It’s one of the funniest, most characteristic, and, when you get down to it, starkest of all of EarthBound’s textual flavors. It is most likely the first flavor article the player has seen since making it out of that flavor-setting ‘New Game’ screen (more on that to come). It signals that an action that the player has attempted is superfluous and has triggered no event. It is therefore the epitome of flavor text: not just superfluous but also about superfluity. It is moreover the epitome of EarthBound’s particular approach to flavor, trying to provoke thought in its player quite literally out of thin air.
At first glance, it seems as though there’s a rakish sense of humor afoot in this bit of flavor text. Sure, the game devs are taunting you for your imprecision when trying to ‘Check’ an object. But this flavor has other effects, too: the player is obliged to confront the void. This is not a spatial void, nor even an emotional one—this void is the much more quotidian void of intention and action. The void of intention is why you can sit in a room full of books, views, and devices, and still feel bored. The void of intention is why it’s possible to feel lonely while walking in a crowd of thousands of people along a packed city street: not because there’s no one else there, but because you have no commonality of purpose with those whom you are among. You are going about unnoticed.
Of course, if we unpack this flavor cue further, we arrive at a realization that comes to powerfully underpin our understanding of the intended effect of flavor in EarthBound. Yes, this line is intended to make us feel alone in this zany-yet-foreboding gaming universe; however, it’s also proof that we are, in fact, always being noticed—that something, or someone, somewhere, is watching us do nothing, and remarking on us when we’re doing nothing. It suggests there is some meaning even behind a meaningless action; perhaps something within the game is trying to bring us closer to it.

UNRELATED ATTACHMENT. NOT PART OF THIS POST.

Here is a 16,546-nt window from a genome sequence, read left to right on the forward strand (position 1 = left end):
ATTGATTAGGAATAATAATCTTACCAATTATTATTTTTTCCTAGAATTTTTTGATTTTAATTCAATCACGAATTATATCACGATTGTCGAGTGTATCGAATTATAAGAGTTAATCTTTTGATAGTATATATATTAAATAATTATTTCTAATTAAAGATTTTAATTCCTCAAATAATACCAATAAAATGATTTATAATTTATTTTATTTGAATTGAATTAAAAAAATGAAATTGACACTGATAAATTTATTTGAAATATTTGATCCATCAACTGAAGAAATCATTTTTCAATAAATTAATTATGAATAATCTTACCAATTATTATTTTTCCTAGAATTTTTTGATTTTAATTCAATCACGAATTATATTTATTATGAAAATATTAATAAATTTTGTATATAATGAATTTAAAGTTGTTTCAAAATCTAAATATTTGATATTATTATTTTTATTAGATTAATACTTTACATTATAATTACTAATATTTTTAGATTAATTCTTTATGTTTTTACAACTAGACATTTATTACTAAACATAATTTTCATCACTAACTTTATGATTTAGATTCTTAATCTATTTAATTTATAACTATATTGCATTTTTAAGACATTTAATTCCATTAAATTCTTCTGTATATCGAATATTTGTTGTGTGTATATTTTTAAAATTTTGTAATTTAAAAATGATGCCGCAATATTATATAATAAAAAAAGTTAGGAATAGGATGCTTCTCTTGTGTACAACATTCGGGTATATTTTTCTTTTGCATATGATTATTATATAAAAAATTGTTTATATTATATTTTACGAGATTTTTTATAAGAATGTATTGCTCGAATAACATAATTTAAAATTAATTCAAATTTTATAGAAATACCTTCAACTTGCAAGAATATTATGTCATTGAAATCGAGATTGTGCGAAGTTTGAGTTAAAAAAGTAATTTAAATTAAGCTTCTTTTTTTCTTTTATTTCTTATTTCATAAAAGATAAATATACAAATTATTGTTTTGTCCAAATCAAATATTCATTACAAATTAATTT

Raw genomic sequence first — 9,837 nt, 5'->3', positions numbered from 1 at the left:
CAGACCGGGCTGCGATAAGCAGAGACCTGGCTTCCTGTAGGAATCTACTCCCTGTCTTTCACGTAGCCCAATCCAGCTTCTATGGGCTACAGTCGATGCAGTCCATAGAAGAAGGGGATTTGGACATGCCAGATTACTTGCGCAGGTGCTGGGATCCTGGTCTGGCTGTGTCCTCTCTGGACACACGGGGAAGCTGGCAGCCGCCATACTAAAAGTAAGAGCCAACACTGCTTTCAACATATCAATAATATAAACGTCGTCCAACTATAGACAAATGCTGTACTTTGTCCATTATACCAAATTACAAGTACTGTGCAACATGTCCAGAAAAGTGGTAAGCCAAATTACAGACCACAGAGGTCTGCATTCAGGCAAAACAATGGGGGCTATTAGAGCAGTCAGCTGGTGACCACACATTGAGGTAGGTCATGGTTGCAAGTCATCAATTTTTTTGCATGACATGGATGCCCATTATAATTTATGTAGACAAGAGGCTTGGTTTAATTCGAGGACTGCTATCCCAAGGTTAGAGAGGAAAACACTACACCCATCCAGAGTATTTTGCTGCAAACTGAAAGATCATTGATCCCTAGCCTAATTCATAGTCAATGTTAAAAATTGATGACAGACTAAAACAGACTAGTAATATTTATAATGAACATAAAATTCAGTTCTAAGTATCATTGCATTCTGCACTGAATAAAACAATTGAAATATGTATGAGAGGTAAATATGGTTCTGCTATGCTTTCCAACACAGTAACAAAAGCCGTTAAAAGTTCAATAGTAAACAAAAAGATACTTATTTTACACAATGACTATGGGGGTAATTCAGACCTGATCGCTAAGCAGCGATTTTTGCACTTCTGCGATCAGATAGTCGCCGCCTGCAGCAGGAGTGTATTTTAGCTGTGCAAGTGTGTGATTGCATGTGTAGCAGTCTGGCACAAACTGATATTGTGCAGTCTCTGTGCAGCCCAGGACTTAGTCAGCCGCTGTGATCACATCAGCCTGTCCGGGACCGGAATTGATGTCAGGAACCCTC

“Rockin’, Steak, and King”
Let’s wind it back a little further. We get just as clear a signal of EarthBound’s commitment to flavor—and, moreover, to flavor as an empathic tool that can bind a player to a game—right after we hit ‘New Game’. Naming an avatar is perhaps the most cursory nod to custom flavor that a game can offer, and it’s pretty much universal across the RPG galaxy; given its ubiquity, and how token it feels as a device to try to weld the player to their avatar, it understandably holds little effect on its own.
But we are invited to customize more about Ness than just his name: we’re asked to specify his favorite thing to do, his favorite food, and the name of his beloved pet dog as well.
These are not idle requests. The thing that we tell the game is our favorite thing to do comes to function as the name of Ness’ signature PSI move, adding a further layer of implication to the game’s metaphysical interest in the motivational powers of memory and sentiment. Whatever we decide is our favorite food is exactly what Ness’ mom will cook for us as a replenishing meal whenever we visit home in Onett. Or is she our mom?